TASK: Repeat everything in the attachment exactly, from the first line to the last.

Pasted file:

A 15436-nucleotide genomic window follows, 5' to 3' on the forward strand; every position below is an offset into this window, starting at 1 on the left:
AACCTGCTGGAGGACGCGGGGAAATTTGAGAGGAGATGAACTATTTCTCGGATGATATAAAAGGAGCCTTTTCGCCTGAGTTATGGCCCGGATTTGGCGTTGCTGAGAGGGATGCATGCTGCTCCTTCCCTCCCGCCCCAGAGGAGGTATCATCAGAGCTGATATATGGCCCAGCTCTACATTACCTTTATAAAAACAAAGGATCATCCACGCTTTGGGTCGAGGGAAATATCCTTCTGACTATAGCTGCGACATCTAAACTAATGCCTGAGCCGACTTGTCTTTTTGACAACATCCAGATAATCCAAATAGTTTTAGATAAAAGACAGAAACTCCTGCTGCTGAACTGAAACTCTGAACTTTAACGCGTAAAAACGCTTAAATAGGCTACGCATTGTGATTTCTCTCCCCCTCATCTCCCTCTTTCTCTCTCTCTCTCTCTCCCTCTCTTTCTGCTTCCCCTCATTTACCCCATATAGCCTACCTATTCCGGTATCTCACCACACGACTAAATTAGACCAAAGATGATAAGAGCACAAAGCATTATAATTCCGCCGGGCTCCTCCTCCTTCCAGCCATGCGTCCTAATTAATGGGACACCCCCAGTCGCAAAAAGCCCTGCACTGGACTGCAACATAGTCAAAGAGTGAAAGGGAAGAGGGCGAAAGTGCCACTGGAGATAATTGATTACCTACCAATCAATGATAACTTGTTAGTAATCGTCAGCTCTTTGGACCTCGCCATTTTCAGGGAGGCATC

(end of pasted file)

A 15436-nucleotide genomic window follows, 5' to 3' on the forward strand; every position below is an offset into this window, starting at 1 on the left:
AACCTGCTGGAGGACGCGGGGAAATTTGAGAGGAGATGAACTATTTCTCGGATGATATAAAAGGAGCCTTTTCGCCTGAGTTATGGCCCGGATTTGGCGTTGCTGAGAGGGATGCATGCTGCTCCTTCCCTCCCGCCCCAGAGGAGGTATCATCAGAGCTGATATATGGCCCAGCTCTACATTACCTTTATAAAAACAAAGGATCATCCACGCTTTGGGTCGAGGGAAATATCCTTCTGACTATAGCTGCGACATCTAAACTAATGCCTGAGCCGACTTGTCTTTTTGACAACATCCAGATAATCCAAATAGTTTTAGATAAAAGACAGAAACTCCTGCTGCTGAACTGAAACTCTGAACTTTAACGCGTAAAAACGCTTAAATAGGCTACGCATTGTGATTTCTCTCCCCCTCATCTCCCTCTTTCTCTCTCTCTCTCTCTCCCTCTCTTTCTGCTTCCCCTCATTTACCCCATATAGCCTACCTATTCCGGTATCTCACCACACGACTAAATTAGACCAAAGATGATAAGAGCACAAAGCATTATAATTCCGCCGGGCTCCTCCTCCTTCCAGCCATGCGTCCTAATTAATGGGACACCCCCAGTCGCAAAAAGCCCTGCACTGGACTGCAACATAGTCAAAGAGTGAAAGGGAAGAGGGCGAAAGTGCCACTGGAGATAATTGATTACCTACCAATCAATGATAACTTGTTAGTAATCGTCAGCTCTTTGGACCTCGCCATTTTCAGGGAGGCATC